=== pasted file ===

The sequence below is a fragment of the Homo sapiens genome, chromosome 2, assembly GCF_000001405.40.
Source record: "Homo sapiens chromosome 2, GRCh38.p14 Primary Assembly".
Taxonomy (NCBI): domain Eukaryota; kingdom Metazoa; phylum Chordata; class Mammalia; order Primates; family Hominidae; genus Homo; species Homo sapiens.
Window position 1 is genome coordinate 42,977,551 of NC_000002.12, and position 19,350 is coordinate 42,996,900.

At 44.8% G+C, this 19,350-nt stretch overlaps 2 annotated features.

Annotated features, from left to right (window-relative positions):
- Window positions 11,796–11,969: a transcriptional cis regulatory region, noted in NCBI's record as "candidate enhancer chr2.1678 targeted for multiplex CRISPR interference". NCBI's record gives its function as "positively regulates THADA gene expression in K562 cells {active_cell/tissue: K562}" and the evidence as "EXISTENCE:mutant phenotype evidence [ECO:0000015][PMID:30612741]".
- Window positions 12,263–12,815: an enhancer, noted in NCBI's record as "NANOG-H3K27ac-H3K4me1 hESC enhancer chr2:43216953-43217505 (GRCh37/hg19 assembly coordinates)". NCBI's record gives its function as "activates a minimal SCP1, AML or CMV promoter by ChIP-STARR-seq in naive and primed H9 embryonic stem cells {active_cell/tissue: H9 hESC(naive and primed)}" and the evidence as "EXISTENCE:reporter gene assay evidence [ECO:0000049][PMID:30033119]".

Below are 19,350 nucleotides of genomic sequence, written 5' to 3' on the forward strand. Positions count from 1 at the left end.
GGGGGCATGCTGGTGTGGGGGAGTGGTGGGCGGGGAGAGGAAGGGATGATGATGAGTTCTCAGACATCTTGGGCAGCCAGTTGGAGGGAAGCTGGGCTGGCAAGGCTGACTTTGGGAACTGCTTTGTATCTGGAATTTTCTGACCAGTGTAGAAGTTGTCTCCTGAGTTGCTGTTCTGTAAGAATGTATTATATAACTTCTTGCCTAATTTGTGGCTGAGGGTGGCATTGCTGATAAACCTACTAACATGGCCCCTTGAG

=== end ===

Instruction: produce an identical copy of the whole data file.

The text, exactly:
The sequence below is a fragment of the Homo sapiens genome, chromosome 2, assembly GCF_000001405.40.
Source record: "Homo sapiens chromosome 2, GRCh38.p14 Primary Assembly".
Taxonomy (NCBI): domain Eukaryota; kingdom Metazoa; phylum Chordata; class Mammalia; order Primates; family Hominidae; genus Homo; species Homo sapiens.
Window position 1 is genome coordinate 42,977,551 of NC_000002.12, and position 19,350 is coordinate 42,996,900.

At 44.8% G+C, this 19,350-nt stretch overlaps 2 annotated features.

Annotated features, from left to right (window-relative positions):
- Window positions 11,796–11,969: a transcriptional cis regulatory region, noted in NCBI's record as "candidate enhancer chr2.1678 targeted for multiplex CRISPR interference". NCBI's record gives its function as "positively regulates THADA gene expression in K562 cells {active_cell/tissue: K562}" and the evidence as "EXISTENCE:mutant phenotype evidence [ECO:0000015][PMID:30612741]".
- Window positions 12,263–12,815: an enhancer, noted in NCBI's record as "NANOG-H3K27ac-H3K4me1 hESC enhancer chr2:43216953-43217505 (GRCh37/hg19 assembly coordinates)". NCBI's record gives its function as "activates a minimal SCP1, AML or CMV promoter by ChIP-STARR-seq in naive and primed H9 embryonic stem cells {active_cell/tissue: H9 hESC(naive and primed)}" and the evidence as "EXISTENCE:reporter gene assay evidence [ECO:0000049][PMID:30033119]".

Below are 19,350 nucleotides of genomic sequence, written 5' to 3' on the forward strand. Positions count from 1 at the left end.
GGGGGCATGCTGGTGTGGGGGAGTGGTGGGCGGGGAGAGGAAGGGATGATGATGAGTTCTCAGACATCTTGGGCAGCCAGTTGGAGGGAAGCTGGGCTGGCAAGGCTGACTTTGGGAACTGCTTTGTATCTGGAATTTTCTGACCAGTGTAGAAGTTGTCTCCTGAGTTGCTGTTCTGTAAGAATGTATTATATAACTTCTTGCCTAATTTGTGGCTGAGGGTGGCATTGCTGATAAACCTACTAACATGGCCCCTTGAG